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Poland – Group A
Coach: Franciszek Smuda.
Squad: Wojciech Szczęsny (Arsenal), Przemysław Tytoń (PSV Eindhoven), Grzegorz Sandomierski (Jagiellonia Białystok).
Sebastian Boenisch (Werder Bremen), Marcin Kamiński (Lech Poznań), Damien Perquis (Sochaux-Montbéliard), Łukasz Piszczek (Borussia Dortmund), Marcin Wasilewski (RSC Anderlecht), Jakub Wawrzyniak (Legia Warszawa), Grzegorz Wojtkowiak (KKS Lech Poznań).
Jakub Błaszczykowski (Borussia Dortmund), Dariusz Dudka (Auxerre), Kamil Grosicki (Sivasspor), Adam Matuszczyk (Fortuna Düsseldorf), Adrian Mierzejewski (Trabzonspor), Rafal Murawski (KKS Lech Poznań), Eugen Polanski (1. FSV Mainz), Ludovic Obraniak (Girondins de Bordeaux), Maciej Rybus (Terek Grozny), Rafał Wolski (Legia Warszawa).
Paweł Brożek (Celtic), Robert Lewandowski (Borussia Dortmund), Artur Sobiech (Hannover 96).
Likely formation: 4-2-3-1
Prediction: Group stage
Caution should be exercised when nostalgicly evoking the 1970s in reference to Eastern Europe countries, bearing in mind their controversial experience under the influence of Communism. Yet, many Poles would probably like their homecountry to have hosted the European Football Championship in that decade, marked by the Cold War and the Warsaw Pact, rather than nowadays, where boundaries have been dismantled. Being more precise, they would probably pick 1972. It was in this year that Poland won the gold medal in the Olympic football tournament thanks to the best ever generation of footballers, who subsequently earned a third place at the 1974 World Cup and led the country also to the 1978 and 1982 edition.
For those who grew up in the 1970s Poland means the saves by goalkeeper Jan Tomaszewski (English fans still depict him as the villain who did not let the national team qualify for the 1974 World Cup), the pure talent of late Kazimierz Deyna, the rapidity of Grzegorz Lato, the solidity of Henryk Kasperczak and Władysław Żmuda.
They are now replaced by a group of young, inexperienced footballers coached by 64-year-old Franciszek Smuda, who decided to leave the likes of Artur Boruc and Michał Żewłakow out of the great event.
The former Wisła Kraków and Widzew Łódź outspoken manager has insisted on a 4-2-3-1 formation that has revealed virtues as well as vices. The team has lost only one out of eight friendlies in sight of the Euros, a 2-0 home defeat by Italy, and names of the other opposing sides include France, Germany and Portugal. Minimising damages and endeavouring the opponents’ offensive potential appear to be the furthest point Poland can reach, though, especially by scanning statistics of recent matches.
Smuda’s players conceded nine goals in just 10 games, while they did not go beyond 11 goals scored, and these data are anything but encouraging. However, it may be relevant to remind the names of these opponents, doubtless the èlite of European football.
As Smuda himself has admitted, this national team has no stars. Probably, emulating the deeds of the golden generation of the 1970s and, above all, the great achievements of then manager Kazimierz Górski is all pie in the sky. Smuda is absolutely aware of these limits and has focused on building team-spirit. Certainly, there are some players who might help Poland to breakthrough.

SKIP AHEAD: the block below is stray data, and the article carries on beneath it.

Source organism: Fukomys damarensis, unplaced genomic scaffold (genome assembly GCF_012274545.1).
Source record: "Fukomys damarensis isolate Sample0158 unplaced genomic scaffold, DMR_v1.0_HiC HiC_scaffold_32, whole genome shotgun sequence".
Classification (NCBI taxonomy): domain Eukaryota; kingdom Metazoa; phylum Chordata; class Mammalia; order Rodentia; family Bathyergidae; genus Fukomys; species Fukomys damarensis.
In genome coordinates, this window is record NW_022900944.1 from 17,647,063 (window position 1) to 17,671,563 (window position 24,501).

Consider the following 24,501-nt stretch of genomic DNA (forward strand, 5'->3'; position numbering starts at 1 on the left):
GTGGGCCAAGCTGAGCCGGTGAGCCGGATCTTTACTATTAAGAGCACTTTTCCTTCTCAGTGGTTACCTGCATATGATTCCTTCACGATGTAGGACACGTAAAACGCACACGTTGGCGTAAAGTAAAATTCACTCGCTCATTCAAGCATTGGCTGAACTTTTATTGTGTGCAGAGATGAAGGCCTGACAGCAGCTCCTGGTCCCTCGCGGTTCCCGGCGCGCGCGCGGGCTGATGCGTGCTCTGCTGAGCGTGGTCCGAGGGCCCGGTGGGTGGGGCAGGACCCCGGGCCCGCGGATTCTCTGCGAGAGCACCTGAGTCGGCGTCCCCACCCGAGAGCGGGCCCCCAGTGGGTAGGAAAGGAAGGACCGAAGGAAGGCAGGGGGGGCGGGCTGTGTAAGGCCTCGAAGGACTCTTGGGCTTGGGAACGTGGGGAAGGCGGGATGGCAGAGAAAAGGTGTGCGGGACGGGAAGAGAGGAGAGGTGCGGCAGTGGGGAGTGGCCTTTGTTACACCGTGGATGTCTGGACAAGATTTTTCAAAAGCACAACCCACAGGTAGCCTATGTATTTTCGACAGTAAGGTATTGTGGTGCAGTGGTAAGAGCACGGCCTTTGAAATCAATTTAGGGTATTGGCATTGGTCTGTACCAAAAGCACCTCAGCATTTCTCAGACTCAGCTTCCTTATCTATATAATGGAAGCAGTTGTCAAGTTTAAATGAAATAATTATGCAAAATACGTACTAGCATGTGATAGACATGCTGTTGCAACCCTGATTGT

Arsenal’s Wojciech Szczęsny is one of them. Aged 22, he is just back from his first season as first-choice goalkeeper, in which he significantly contributed to the fundamental qualification for the Champions League. The young goalie has shined also as international, the performance in the 2-2 draw against Germany being considered the turning point of his career with the national team. Much pressure will be on him as home fans hope to see Poland advancing through the group stage.
Responsibility will be shared with other key footballers who play abroad. The second big name is striker Robert Lewandowski, whose 22 goals in the Bundesliga led Borussia Dortmund to win the national title. Since he will be the only centre-forward in the lineup, assists delivered by the triade of attacking midfielders behind him will make the difference. Dortmund’s and captain Jakub Błaszczykowski, Trabzonspor’s Adrian Mierzejewski and, above all, Bordeaux’s Ludovic Obraniak will be those ordered to adequately feed Poland’s main source of goals.
Defence and midfield are the two departments where Smuda has to work hardest. Throughout the friendlies he has seldom fielded the same back four and, above all, he has openly criticised the nation’s centre-backs. He has also wished to provide class elegible defenders with a Polish passport, as FourFourTwo reported, and perhaps this is the reason Sochaux centre-back Damien Perquis has been naturalised less than one year ago, thanks to his Polish ancestors.
Secondly, as rearguard has been rattling and front line appears to be more reliable, the duo of defensive midfielders – probably Dariusz Dudka and Rafal Murawski – will have to play as a bridge between the two departments.
On a plus side, Poland have been given a really soft group stage for their second consecutive and ever European participation. Czech Republic, Greece and Russia are tackling opponents but not so hard to be overcome.
From this perspective, the home support which will be expectedly backing the players might be decisive in reaching the last 8. Aiming to be optimist, this is perhaps the greatest achievement the Poles can get from this tournament.